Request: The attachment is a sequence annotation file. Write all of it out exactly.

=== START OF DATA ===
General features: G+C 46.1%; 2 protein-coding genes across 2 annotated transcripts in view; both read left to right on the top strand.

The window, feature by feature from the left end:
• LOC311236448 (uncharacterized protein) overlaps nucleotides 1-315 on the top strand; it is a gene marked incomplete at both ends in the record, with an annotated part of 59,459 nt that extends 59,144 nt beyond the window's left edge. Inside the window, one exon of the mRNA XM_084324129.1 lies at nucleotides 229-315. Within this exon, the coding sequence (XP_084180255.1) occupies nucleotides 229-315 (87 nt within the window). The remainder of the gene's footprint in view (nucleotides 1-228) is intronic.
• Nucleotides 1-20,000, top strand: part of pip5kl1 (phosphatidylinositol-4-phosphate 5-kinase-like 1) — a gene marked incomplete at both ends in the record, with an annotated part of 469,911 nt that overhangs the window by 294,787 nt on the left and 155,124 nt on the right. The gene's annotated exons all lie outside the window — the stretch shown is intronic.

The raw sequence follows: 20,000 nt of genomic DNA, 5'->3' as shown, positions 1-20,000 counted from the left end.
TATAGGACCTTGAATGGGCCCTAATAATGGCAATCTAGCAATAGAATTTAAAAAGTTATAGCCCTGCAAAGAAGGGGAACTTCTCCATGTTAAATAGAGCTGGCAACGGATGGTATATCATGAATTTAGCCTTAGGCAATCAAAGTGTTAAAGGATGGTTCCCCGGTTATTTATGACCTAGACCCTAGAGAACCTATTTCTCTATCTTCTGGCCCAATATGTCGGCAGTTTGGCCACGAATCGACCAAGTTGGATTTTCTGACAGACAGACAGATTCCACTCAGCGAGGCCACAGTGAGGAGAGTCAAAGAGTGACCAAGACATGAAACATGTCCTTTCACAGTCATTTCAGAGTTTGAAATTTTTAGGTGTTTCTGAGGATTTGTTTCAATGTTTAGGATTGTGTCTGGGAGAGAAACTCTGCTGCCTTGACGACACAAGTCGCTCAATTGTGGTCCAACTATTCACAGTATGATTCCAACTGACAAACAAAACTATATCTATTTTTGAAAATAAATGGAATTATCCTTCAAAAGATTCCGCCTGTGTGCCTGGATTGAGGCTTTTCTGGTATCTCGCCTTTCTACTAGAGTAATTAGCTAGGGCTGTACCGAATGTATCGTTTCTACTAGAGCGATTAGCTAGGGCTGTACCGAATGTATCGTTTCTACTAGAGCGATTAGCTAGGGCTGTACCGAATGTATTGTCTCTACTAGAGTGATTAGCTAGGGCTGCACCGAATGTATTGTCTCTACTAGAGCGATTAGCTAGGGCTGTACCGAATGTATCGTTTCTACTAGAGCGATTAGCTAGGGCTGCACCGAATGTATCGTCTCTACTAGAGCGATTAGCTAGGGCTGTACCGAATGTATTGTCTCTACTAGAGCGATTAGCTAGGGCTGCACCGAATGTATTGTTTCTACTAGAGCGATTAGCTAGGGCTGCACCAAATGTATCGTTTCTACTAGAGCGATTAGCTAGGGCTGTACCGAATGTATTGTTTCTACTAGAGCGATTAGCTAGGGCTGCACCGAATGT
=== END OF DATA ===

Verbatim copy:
General features: G+C 46.1%; 2 protein-coding genes across 2 annotated transcripts in view; both read left to right on the top strand.

The window, feature by feature from the left end:
• LOC311236448 (uncharacterized protein) overlaps nucleotides 1-315 on the top strand; it is a gene marked incomplete at both ends in the record, with an annotated part of 59,459 nt that extends 59,144 nt beyond the window's left edge. Inside the window, one exon of the mRNA XM_084324129.1 lies at nucleotides 229-315. Within this exon, the coding sequence (XP_084180255.1) occupies nucleotides 229-315 (87 nt within the window). The remainder of the gene's footprint in view (nucleotides 1-228) is intronic.
• Nucleotides 1-20,000, top strand: part of pip5kl1 (phosphatidylinositol-4-phosphate 5-kinase-like 1) — a gene marked incomplete at both ends in the record, with an annotated part of 469,911 nt that overhangs the window by 294,787 nt on the left and 155,124 nt on the right. The gene's annotated exons all lie outside the window — the stretch shown is intronic.

The raw sequence follows: 20,000 nt of genomic DNA, 5'->3' as shown, positions 1-20,000 counted from the left end.
TATAGGACCTTGAATGGGCCCTAATAATGGCAATCTAGCAATAGAATTTAAAAAGTTATAGCCCTGCAAAGAAGGGGAACTTCTCCATGTTAAATAGAGCTGGCAACGGATGGTATATCATGAATTTAGCCTTAGGCAATCAAAGTGTTAAAGGATGGTTCCCCGGTTATTTATGACCTAGACCCTAGAGAACCTATTTCTCTATCTTCTGGCCCAATATGTCGGCAGTTTGGCCACGAATCGACCAAGTTGGATTTTCTGACAGACAGACAGATTCCACTCAGCGAGGCCACAGTGAGGAGAGTCAAAGAGTGACCAAGACATGAAACATGTCCTTTCACAGTCATTTCAGAGTTTGAAATTTTTAGGTGTTTCTGAGGATTTGTTTCAATGTTTAGGATTGTGTCTGGGAGAGAAACTCTGCTGCCTTGACGACACAAGTCGCTCAATTGTGGTCCAACTATTCACAGTATGATTCCAACTGACAAACAAAACTATATCTATTTTTGAAAATAAATGGAATTATCCTTCAAAAGATTCCGCCTGTGTGCCTGGATTGAGGCTTTTCTGGTATCTCGCCTTTCTACTAGAGTAATTAGCTAGGGCTGTACCGAATGTATCGTTTCTACTAGAGCGATTAGCTAGGGCTGTACCGAATGTATCGTTTCTACTAGAGCGATTAGCTAGGGCTGTACCGAATGTATTGTCTCTACTAGAGTGATTAGCTAGGGCTGCACCGAATGTATTGTCTCTACTAGAGCGATTAGCTAGGGCTGTACCGAATGTATCGTTTCTACTAGAGCGATTAGCTAGGGCTGCACCGAATGTATCGTCTCTACTAGAGCGATTAGCTAGGGCTGTACCGAATGTATTGTCTCTACTAGAGCGATTAGCTAGGGCTGCACCGAATGTATTGTTTCTACTAGAGCGATTAGCTAGGGCTGCACCAAATGTATCGTTTCTACTAGAGCGATTAGCTAGGGCTGTACCGAATGTATTGTTTCTACTAGAGCGATTAGCTAGGGCTGCACCGAATGT